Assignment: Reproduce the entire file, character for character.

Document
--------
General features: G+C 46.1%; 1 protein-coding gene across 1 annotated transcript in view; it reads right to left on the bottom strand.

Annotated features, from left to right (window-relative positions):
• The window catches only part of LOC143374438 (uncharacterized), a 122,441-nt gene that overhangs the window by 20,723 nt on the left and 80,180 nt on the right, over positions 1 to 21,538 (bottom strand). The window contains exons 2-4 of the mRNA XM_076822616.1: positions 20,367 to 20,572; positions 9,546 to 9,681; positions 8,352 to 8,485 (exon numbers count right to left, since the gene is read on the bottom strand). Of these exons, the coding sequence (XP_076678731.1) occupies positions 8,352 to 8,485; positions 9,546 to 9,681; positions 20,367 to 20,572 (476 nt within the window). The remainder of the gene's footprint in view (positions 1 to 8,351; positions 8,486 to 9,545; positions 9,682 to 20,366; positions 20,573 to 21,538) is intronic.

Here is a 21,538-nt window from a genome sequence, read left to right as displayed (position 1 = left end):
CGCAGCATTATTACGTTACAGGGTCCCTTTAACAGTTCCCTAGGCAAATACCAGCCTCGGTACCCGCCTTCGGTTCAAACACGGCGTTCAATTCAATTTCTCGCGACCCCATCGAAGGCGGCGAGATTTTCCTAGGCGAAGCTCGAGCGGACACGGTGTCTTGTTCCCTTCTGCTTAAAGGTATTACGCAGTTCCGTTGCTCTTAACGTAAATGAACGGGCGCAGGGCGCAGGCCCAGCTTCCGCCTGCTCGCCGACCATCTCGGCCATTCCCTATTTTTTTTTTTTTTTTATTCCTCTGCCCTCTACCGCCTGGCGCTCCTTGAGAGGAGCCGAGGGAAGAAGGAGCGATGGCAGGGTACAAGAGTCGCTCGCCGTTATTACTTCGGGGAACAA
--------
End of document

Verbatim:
General features: G+C 46.1%; 1 protein-coding gene across 1 annotated transcript in view; it reads right to left on the bottom strand.

Annotated features, from left to right (window-relative positions):
• The window catches only part of LOC143374438 (uncharacterized), a 122,441-nt gene that overhangs the window by 20,723 nt on the left and 80,180 nt on the right, over positions 1 to 21,538 (bottom strand). The window contains exons 2-4 of the mRNA XM_076822616.1: positions 20,367 to 20,572; positions 9,546 to 9,681; positions 8,352 to 8,485 (exon numbers count right to left, since the gene is read on the bottom strand). Of these exons, the coding sequence (XP_076678731.1) occupies positions 8,352 to 8,485; positions 9,546 to 9,681; positions 20,367 to 20,572 (476 nt within the window). The remainder of the gene's footprint in view (positions 1 to 8,351; positions 8,486 to 9,545; positions 9,682 to 20,366; positions 20,573 to 21,538) is intronic.

Here is a 21,538-nt window from a genome sequence, read left to right as displayed (position 1 = left end):
CGCAGCATTATTACGTTACAGGGTCCCTTTAACAGTTCCCTAGGCAAATACCAGCCTCGGTACCCGCCTTCGGTTCAAACACGGCGTTCAATTCAATTTCTCGCGACCCCATCGAAGGCGGCGAGATTTTCCTAGGCGAAGCTCGAGCGGACACGGTGTCTTGTTCCCTTCTGCTTAAAGGTATTACGCAGTTCCGTTGCTCTTAACGTAAATGAACGGGCGCAGGGCGCAGGCCCAGCTTCCGCCTGCTCGCCGACCATCTCGGCCATTCCCTATTTTTTTTTTTTTTTTATTCCTCTGCCCTCTACCGCCTGGCGCTCCTTGAGAGGAGCCGAGGGAAGAAGGAGCGATGGCAGGGTACAAGAGTCGCTCGCCGTTATTACTTCGGGGAACAA